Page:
Firefighter Survival - Part 2

In my July 1997 column, I outlined some of the topics and skills which must be taught to all of our members if we wish to avoid a tragedy. As I mentioned, the focus of survival training should include three main categories: hazard awareness, escape...


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One issue that must be addressed when implementing a RIT policy is the attitude of the assigned RIT members. Every firefighter worth the title wants to get in and slug it out with the devil. That is not the job of the RIT! The RIT members must understand they've been entrusted with the life of every firefighter in the building. They must show up ready for this task properly equipped and then "stand fast," hopefully not being needed. This can create frustration since they are not allowed to "go play" but it is critical that they realize that "they are their brothers' keepers." Besides, they'll get their turn and someone else will be standing outside watching over them. This must be addressed in the RIT policy.

Also essential is having a standard policy that defines the basic duties, assignment, tools and position of the RIT In larger departments this is fairly easily accomplished. But in many cases the RIT will be coming from a neighboring department or some type of mutual aid agreement. Each participating organization must agree to provide the standard minimum crew with appropriate tools and training. The assignment of the RIT should be automatic, usually dispatched immediately upon receipt of a "working fire" signal. As soon as members are placed in harm's way, there should be some way to get them out. The agreement must be reciprocal in that each organization should know that it is just as likely to be the RIT as it is to require the RIT.

An important part of this agreement is a stipulation on when the RIT will be employed, what the chain of command is and when the RIT will be released from its duties. Naturally, firefighter safety is the primary goal of the RIT. That does not necessarily mean the RIT should never budge from the command post until a firefighter is down. Particularly on smaller buildings, the RIT could be employed to open up additional escape routes to help keep firefighters out of trouble in the first place, provided the team remains intact, ready to respond to any emergency. On larger buildings, however, such actions may take the RIT away from its area of responsibilities and could delay its rapid deployment.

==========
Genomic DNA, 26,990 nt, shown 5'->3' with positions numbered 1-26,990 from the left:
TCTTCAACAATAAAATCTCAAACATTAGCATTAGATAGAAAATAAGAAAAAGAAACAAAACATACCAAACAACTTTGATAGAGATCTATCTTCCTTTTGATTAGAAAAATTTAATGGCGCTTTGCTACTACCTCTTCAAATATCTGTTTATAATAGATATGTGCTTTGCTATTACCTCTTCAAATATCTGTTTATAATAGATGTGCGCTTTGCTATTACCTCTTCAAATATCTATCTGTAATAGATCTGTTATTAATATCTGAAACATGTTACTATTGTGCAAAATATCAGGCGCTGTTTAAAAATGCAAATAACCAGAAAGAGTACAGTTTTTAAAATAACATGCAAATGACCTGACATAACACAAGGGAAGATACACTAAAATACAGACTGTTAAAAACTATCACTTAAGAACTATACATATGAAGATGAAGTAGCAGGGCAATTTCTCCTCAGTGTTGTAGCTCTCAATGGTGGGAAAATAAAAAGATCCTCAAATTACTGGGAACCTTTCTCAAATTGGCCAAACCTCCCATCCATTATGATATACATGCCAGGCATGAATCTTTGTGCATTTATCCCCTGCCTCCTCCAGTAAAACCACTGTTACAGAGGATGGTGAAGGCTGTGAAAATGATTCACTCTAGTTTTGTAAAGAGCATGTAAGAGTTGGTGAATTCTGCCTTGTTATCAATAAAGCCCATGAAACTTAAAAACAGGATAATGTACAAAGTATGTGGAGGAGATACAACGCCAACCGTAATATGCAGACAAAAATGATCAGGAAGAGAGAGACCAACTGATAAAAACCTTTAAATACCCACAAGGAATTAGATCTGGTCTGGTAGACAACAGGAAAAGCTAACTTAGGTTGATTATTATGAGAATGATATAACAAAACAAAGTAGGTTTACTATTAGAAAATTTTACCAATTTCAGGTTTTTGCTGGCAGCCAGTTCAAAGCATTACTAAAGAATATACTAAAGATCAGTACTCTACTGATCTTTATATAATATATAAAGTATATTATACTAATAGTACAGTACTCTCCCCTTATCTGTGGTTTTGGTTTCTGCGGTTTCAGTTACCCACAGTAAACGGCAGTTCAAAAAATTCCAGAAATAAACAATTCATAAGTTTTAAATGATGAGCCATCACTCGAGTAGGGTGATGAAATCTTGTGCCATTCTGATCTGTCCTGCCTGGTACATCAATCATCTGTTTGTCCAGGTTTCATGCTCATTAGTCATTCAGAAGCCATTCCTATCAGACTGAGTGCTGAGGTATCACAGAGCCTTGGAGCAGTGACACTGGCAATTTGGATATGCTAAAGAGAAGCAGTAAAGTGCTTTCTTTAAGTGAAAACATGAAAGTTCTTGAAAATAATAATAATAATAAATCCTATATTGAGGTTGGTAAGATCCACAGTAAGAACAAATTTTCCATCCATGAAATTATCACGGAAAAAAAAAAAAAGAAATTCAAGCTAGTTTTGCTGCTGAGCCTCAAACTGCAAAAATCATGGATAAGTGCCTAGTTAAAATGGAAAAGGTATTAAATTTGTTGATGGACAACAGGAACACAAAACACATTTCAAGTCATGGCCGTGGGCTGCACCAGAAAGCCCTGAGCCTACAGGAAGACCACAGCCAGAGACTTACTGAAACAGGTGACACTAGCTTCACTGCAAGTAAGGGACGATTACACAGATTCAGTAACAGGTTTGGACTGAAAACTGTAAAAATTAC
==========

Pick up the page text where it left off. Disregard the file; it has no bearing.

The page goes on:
Since the main task of the RIT is firefighter safety, the incident commander (IC) must avoid treating the RIT as just another staged unit in case of fire extension. This, however, is a fine line to walk in some cases. The IC must decide if firefighters will be endangered by fire extension while waiting for additional units to be employed. For example, the RIT may have to be deployed to put a vitally needed hoseline in place to protect firefighters' escape. It is better to keep firefighters out of trouble in the first place than to try to get them out after they're down. Put the fire out and everything else gets better!

An RIT should report to and be under the direct control of the IC or the operations officer if it is "forward deployed," as will be the case in a high-rise building, for example. It must be understood that RIT members are committed to their assignment and cannot be "picked up" by other officers for other tasks. That is a problem, particularly since the RIT often arrives when an incident is not going well and reinforcements are being sought. FDNY policy requires a dispatcher to notify both the IC and the assigned unit of its designation as the RIT. This reminds all of the importance of this task and establishes responsibility and accountability for these duties so crew members cannot get involved in firefighting and say they did not know they were supposed to "stand fast."

One way to curb the impact of the "standing fast syndrome," in which members watch everybody else "having fun" while they do nothing tangible, uses the RIT as an attack company if the incident escalates. In this case, a new RIT is designated as each additional alarm is transmitted and the previous RIT is then permitted to operate. This is not the best action from several standpoints but is probably the most practical alternative. If you choose to call a new RIT and use the prior RIT as an attack unit, you must wait for the new unit to arrive on scene, stage equipment and be briefed on conditions by the unit being relieved before the first unit leaves the command post. Otherwise, the later-arriving unit is at a disadvantage should something go wrong.

If the first unit is immediately deployed, there will be a several-minutes-long gap in RIT coverage at the time it is probably needed most. Yes, you need a truck upstairs to pull ceilings but be very, very careful about using an RIT for this purpose before it has been properly relieved. If it looks like the fire is starting to get away, that's when the RIT is most likely to be needed. Firefighters don't usually end up trapped at windows when everything has gone right! That is not to say the RIT must stay in the street until the last length of hose is packed away but make very sure the fire is "under control" and nothing is going to put firefighters at risk before you send the RIT in for overhauling.